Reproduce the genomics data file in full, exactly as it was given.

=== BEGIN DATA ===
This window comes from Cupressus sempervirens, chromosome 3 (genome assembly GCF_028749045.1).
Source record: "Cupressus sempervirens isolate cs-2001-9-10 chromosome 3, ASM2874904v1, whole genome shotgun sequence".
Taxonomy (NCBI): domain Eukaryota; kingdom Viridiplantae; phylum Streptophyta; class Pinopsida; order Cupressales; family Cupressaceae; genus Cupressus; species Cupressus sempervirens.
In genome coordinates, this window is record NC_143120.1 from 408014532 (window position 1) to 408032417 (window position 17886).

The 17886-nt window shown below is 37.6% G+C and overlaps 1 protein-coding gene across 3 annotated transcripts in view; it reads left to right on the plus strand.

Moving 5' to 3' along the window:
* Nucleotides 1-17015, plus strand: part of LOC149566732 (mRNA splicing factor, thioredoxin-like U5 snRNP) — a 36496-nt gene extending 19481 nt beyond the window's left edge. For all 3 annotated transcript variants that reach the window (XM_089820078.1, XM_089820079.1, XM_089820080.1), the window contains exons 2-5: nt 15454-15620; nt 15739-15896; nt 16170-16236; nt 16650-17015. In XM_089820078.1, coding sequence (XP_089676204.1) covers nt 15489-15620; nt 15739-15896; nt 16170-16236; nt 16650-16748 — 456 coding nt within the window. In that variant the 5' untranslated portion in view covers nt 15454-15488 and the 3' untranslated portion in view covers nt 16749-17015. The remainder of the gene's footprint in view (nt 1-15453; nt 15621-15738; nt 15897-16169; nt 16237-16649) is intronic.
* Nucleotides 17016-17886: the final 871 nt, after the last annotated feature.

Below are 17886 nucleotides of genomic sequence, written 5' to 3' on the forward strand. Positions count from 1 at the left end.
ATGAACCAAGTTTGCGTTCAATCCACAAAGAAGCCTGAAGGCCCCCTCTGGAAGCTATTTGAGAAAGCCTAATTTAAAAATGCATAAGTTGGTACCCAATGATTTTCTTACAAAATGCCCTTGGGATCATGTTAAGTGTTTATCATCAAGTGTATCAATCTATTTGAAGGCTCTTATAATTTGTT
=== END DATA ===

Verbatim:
This window comes from Cupressus sempervirens, chromosome 3 (genome assembly GCF_028749045.1).
Source record: "Cupressus sempervirens isolate cs-2001-9-10 chromosome 3, ASM2874904v1, whole genome shotgun sequence".
Taxonomy (NCBI): domain Eukaryota; kingdom Viridiplantae; phylum Streptophyta; class Pinopsida; order Cupressales; family Cupressaceae; genus Cupressus; species Cupressus sempervirens.
In genome coordinates, this window is record NC_143120.1 from 408014532 (window position 1) to 408032417 (window position 17886).

The 17886-nt window shown below is 37.6% G+C and overlaps 1 protein-coding gene across 3 annotated transcripts in view; it reads left to right on the plus strand.

Moving 5' to 3' along the window:
* Nucleotides 1-17015, plus strand: part of LOC149566732 (mRNA splicing factor, thioredoxin-like U5 snRNP) — a 36496-nt gene extending 19481 nt beyond the window's left edge. For all 3 annotated transcript variants that reach the window (XM_089820078.1, XM_089820079.1, XM_089820080.1), the window contains exons 2-5: nt 15454-15620; nt 15739-15896; nt 16170-16236; nt 16650-17015. In XM_089820078.1, coding sequence (XP_089676204.1) covers nt 15489-15620; nt 15739-15896; nt 16170-16236; nt 16650-16748 — 456 coding nt within the window. In that variant the 5' untranslated portion in view covers nt 15454-15488 and the 3' untranslated portion in view covers nt 16749-17015. The remainder of the gene's footprint in view (nt 1-15453; nt 15621-15738; nt 15897-16169; nt 16237-16649) is intronic.
* Nucleotides 17016-17886: the final 871 nt, after the last annotated feature.

Below are 17886 nucleotides of genomic sequence, written 5' to 3' on the forward strand. Positions count from 1 at the left end.
ATGAACCAAGTTTGCGTTCAATCCACAAAGAAGCCTGAAGGCCCCCTCTGGAAGCTATTTGAGAAAGCCTAATTTAAAAATGCATAAGTTGGTACCCAATGATTTTCTTACAAAATGCCCTTGGGATCATGTTAAGTGTTTATCATCAAGTGTATCAATCTATTTGAAGGCTCTTATAATTTGTT